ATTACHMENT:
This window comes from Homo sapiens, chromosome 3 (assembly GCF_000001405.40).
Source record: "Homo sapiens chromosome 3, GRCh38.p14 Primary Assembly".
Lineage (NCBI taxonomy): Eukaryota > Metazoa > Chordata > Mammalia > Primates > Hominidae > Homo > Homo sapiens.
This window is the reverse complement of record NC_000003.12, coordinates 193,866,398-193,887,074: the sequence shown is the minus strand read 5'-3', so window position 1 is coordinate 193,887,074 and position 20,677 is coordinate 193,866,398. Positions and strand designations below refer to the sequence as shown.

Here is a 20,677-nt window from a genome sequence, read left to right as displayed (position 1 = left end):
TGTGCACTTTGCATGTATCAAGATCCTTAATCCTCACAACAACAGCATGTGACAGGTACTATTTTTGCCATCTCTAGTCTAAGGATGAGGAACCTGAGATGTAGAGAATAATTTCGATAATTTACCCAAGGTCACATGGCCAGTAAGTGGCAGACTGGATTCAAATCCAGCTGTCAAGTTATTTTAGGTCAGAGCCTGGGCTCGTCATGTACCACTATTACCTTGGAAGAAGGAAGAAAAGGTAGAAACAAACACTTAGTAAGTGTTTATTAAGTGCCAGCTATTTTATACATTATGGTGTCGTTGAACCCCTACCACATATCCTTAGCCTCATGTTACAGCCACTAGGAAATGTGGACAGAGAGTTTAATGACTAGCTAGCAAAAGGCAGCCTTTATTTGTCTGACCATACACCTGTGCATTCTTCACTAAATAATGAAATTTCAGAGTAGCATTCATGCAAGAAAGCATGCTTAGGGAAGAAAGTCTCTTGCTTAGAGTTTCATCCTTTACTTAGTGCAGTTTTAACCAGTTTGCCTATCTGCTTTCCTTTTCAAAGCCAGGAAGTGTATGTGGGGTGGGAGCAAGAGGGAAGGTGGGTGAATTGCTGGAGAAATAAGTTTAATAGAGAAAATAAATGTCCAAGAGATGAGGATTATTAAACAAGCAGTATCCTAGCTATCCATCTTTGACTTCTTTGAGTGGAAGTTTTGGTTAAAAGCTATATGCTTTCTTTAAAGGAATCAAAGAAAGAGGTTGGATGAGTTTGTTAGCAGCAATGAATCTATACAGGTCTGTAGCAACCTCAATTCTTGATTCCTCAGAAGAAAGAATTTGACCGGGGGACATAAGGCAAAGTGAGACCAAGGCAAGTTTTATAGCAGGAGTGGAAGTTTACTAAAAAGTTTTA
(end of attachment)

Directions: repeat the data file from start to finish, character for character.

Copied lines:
This window comes from Homo sapiens, chromosome 3 (assembly GCF_000001405.40).
Source record: "Homo sapiens chromosome 3, GRCh38.p14 Primary Assembly".
Lineage (NCBI taxonomy): Eukaryota > Metazoa > Chordata > Mammalia > Primates > Hominidae > Homo > Homo sapiens.
This window is the reverse complement of record NC_000003.12, coordinates 193,866,398-193,887,074: the sequence shown is the minus strand read 5'-3', so window position 1 is coordinate 193,887,074 and position 20,677 is coordinate 193,866,398. Positions and strand designations below refer to the sequence as shown.

Here is a 20,677-nt window from a genome sequence, read left to right as displayed (position 1 = left end):
TGTGCACTTTGCATGTATCAAGATCCTTAATCCTCACAACAACAGCATGTGACAGGTACTATTTTTGCCATCTCTAGTCTAAGGATGAGGAACCTGAGATGTAGAGAATAATTTCGATAATTTACCCAAGGTCACATGGCCAGTAAGTGGCAGACTGGATTCAAATCCAGCTGTCAAGTTATTTTAGGTCAGAGCCTGGGCTCGTCATGTACCACTATTACCTTGGAAGAAGGAAGAAAAGGTAGAAACAAACACTTAGTAAGTGTTTATTAAGTGCCAGCTATTTTATACATTATGGTGTCGTTGAACCCCTACCACATATCCTTAGCCTCATGTTACAGCCACTAGGAAATGTGGACAGAGAGTTTAATGACTAGCTAGCAAAAGGCAGCCTTTATTTGTCTGACCATACACCTGTGCATTCTTCACTAAATAATGAAATTTCAGAGTAGCATTCATGCAAGAAAGCATGCTTAGGGAAGAAAGTCTCTTGCTTAGAGTTTCATCCTTTACTTAGTGCAGTTTTAACCAGTTTGCCTATCTGCTTTCCTTTTCAAAGCCAGGAAGTGTATGTGGGGTGGGAGCAAGAGGGAAGGTGGGTGAATTGCTGGAGAAATAAGTTTAATAGAGAAAATAAATGTCCAAGAGATGAGGATTATTAAACAAGCAGTATCCTAGCTATCCATCTTTGACTTCTTTGAGTGGAAGTTTTGGTTAAAAGCTATATGCTTTCTTTAAAGGAATCAAAGAAAGAGGTTGGATGAGTTTGTTAGCAGCAATGAATCTATACAGGTCTGTAGCAACCTCAATTCTTGATTCCTCAGAAGAAAGAATTTGACCGGGGGACATAAGGCAAAGTGAGACCAAGGCAAGTTTTATAGCAGGAGTGGAAGTTTACTAAAAAGTTTTA